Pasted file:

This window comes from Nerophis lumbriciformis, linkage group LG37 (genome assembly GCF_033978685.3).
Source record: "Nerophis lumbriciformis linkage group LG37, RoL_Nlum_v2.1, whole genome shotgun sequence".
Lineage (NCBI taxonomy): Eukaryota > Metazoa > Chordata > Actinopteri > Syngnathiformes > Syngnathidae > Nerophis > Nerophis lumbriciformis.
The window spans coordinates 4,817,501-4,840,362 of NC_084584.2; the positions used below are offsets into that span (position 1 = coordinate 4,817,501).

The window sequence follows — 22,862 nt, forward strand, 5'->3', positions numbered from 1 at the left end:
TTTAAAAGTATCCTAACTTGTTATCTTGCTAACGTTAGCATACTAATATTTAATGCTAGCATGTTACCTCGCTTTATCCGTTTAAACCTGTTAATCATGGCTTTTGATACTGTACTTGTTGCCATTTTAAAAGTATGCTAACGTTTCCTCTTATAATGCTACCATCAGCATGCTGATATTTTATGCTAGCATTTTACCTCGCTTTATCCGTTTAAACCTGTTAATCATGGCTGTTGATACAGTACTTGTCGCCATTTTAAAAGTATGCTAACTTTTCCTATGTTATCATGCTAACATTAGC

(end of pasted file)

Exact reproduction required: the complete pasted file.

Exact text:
This window comes from Nerophis lumbriciformis, linkage group LG37 (genome assembly GCF_033978685.3).
Source record: "Nerophis lumbriciformis linkage group LG37, RoL_Nlum_v2.1, whole genome shotgun sequence".
Lineage (NCBI taxonomy): Eukaryota > Metazoa > Chordata > Actinopteri > Syngnathiformes > Syngnathidae > Nerophis > Nerophis lumbriciformis.
The window spans coordinates 4,817,501-4,840,362 of NC_084584.2; the positions used below are offsets into that span (position 1 = coordinate 4,817,501).

The window sequence follows — 22,862 nt, forward strand, 5'->3', positions numbered from 1 at the left end:
TTTAAAAGTATCCTAACTTGTTATCTTGCTAACGTTAGCATACTAATATTTAATGCTAGCATGTTACCTCGCTTTATCCGTTTAAACCTGTTAATCATGGCTTTTGATACTGTACTTGTTGCCATTTTAAAAGTATGCTAACGTTTCCTCTTATAATGCTACCATCAGCATGCTGATATTTTATGCTAGCATTTTACCTCGCTTTATCCGTTTAAACCTGTTAATCATGGCTGTTGATACAGTACTTGTCGCCATTTTAAAAGTATGCTAACTTTTCCTATGTTATCATGCTAACATTAGC